Don’t Throw the Tree Out on the 26th
I was pretty surprised when I found out that one of the busiest shopping days of the year was December 26th, but I guess it makes sense. While people return items that day at malls, the retailers go into after-Christmas mode. Christmas decorations can be found for rock-bottom prices, and many deals are offered as people are in the store to return, and, they hope, also buy items. While most people are still in good spirits, I do think that after Christmas by in large we go into a post-Christmas mode. Santa has come and gone and is on some Florida beach. The decorations are still up, but many will be tossed out right after New Year’s Day.
Here’s the thing though. We as Catholics don’t just have Christmas for one day. In fact, Christmas is a season. From December 25th through New Year’s Day, we celebrate the “Octave” of Christmas, meaning we extend the day out (doing the same at Easter) for 8 days as the event is so significant. Coupled with that, we have the Christmas Season, which lasts through the Feast of the Baptism of the Lord, usually the Sunday after Epiphany. Then begins “Ordinary Time.” Liturgically, Christmas is a short season – much shorter than Easter – but it’s a significant one. With that in mind, I’d invite you to truly celebrate it by keeping in mind the various feasts we have throughout this time of year.
The feast the weekend after Christmas is that of the Holy Family. It’s a beautiful feast that reminds us of the sacredness of the family as a place for love. Much art, including a window at Saint Peter’s depicts the home life of the Holy Family, and this reminds us how we should truly love our families and have them be places where the faith is nurtured as is our love for one another. Take time to re-connect this season, and throughout the year never take family for granted.
December 26th, Boxing Day if you are a Canadian or Englishman, is Saint Stephen’s Day. Stephen was one of the first martyrs of the faith. The question for us to think about is as we welcome God on Christmas, how do we do that through the year when that can be tough? Do we stand up for the faith when people insult it, and do the right thing when others pressure us not to? Living out the faith is tough business.
December 28th is the Feast of the Holy Innocents, those children the brutal tyrant Herod had killed in an attempt to kill Jesus. This feast reminds us of the preciousness of children. Home for the Christmas break, the Christmas Season gives many the chance to spend more time with kids. In some cases that may cause parents to lose some hair as there’s the inevitable sibling squabbles, but this feast also reminds us that childhood, while ideally a perfect time of our lives, can have many challenges and even pain as kids deal with stress, bullies, and, sadly, in some cases, neglect. With that in mind, may we renew our efforts to love our kids, giving them patience, love and care, and also our commitment to defending the unborn.
January 1st is the Solemnity of Mary, Mother of God. This is a Holy Day of Obligation. We have 2 Masses for this day; a 6 p.m. on New Year’s Eve and an 8:30 a.m. Mass on New Year’s Day. Mary gives us the example of how the faith is lived out, as she had such trust in God’s plan, and stood by her Son. The feast invites us to reflect on our level of trust in God’s plans for us, and in our loved ones as Mary trusted in her Son. Are we able to trust and let go, realizing that we do not have full control of everything?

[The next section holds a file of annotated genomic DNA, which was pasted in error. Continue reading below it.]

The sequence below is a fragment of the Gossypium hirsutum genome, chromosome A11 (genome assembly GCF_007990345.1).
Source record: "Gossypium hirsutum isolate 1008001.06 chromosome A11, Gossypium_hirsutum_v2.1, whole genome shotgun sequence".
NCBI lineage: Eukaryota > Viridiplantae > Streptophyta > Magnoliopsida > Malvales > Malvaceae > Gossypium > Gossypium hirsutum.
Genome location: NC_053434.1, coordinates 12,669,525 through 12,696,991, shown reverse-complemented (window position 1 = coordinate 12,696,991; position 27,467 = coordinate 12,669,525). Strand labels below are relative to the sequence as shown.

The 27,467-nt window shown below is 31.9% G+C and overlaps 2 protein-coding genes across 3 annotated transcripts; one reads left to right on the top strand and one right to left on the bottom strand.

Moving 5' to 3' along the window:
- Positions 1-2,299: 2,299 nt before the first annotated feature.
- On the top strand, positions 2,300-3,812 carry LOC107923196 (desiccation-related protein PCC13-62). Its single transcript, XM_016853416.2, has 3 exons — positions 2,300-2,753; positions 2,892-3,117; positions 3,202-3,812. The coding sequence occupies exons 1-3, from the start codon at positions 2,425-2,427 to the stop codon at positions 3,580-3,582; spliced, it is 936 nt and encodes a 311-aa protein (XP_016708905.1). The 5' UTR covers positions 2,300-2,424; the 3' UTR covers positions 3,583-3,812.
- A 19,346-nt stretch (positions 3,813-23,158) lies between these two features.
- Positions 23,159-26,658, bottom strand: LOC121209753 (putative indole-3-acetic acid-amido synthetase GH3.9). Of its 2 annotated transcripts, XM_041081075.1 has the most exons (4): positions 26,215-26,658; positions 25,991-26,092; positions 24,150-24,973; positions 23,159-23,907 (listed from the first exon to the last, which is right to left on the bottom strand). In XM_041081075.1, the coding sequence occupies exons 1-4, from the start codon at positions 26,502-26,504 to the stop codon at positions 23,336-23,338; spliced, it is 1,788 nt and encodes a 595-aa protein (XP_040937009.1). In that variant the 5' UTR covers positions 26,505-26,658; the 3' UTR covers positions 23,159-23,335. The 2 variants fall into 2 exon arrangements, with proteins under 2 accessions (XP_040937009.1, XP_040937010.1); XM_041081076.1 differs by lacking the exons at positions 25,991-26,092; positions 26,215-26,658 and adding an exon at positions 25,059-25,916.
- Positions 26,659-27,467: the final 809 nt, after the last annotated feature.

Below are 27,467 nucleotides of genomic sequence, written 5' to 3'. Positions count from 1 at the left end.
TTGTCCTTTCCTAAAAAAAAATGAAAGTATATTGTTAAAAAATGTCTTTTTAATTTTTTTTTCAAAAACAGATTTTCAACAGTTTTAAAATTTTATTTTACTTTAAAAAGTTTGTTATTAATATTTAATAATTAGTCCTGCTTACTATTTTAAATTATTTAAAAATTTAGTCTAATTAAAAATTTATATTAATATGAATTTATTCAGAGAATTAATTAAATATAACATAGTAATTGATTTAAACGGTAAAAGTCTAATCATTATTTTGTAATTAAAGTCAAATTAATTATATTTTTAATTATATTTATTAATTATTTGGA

January 5th we celebrate the feast of the Epiphany. The Magi from the East symbolize how God came not just for some, but for all peoples. How tolerant are we of other people? Do we try to help others grow in their faith? Do we see some people as “more important” based on where they are from or how much they earn? Do we shut people out at work or school because they are not in our clique? Are we compassionate towards the poor, the marginalized and the immigrants?
January 12th will end the Christmas Season with the feast of the Baptism of Our Lord. Jesus is Baptized as an adult by John in the Jordan, and after this He begins His ministry. The feast reminds us we are called to live out our faith in daily actions.
This week we do indeed celebrate a wonderful feast, among the most important on our Liturgical Calendar. But Christmas is truly not just a day, but a season. My hope is you celebrate with family and enjoy the dinners and presents, also remember that the season continues for several weeks. And if you were at Christmas Mass but maybe have not have been to Mass in a little while, what a great time to come back to regular Mass attendance to be reminded of how much God loves you. There are so many beautiful feasts tucked within the Christmas Season, and my hope is you find a little something to think about after all of our Masses, truly celebrating Christmas not as a day, but as it is truly meant to be celebrated, a season.
God bless and Merry Christmas,
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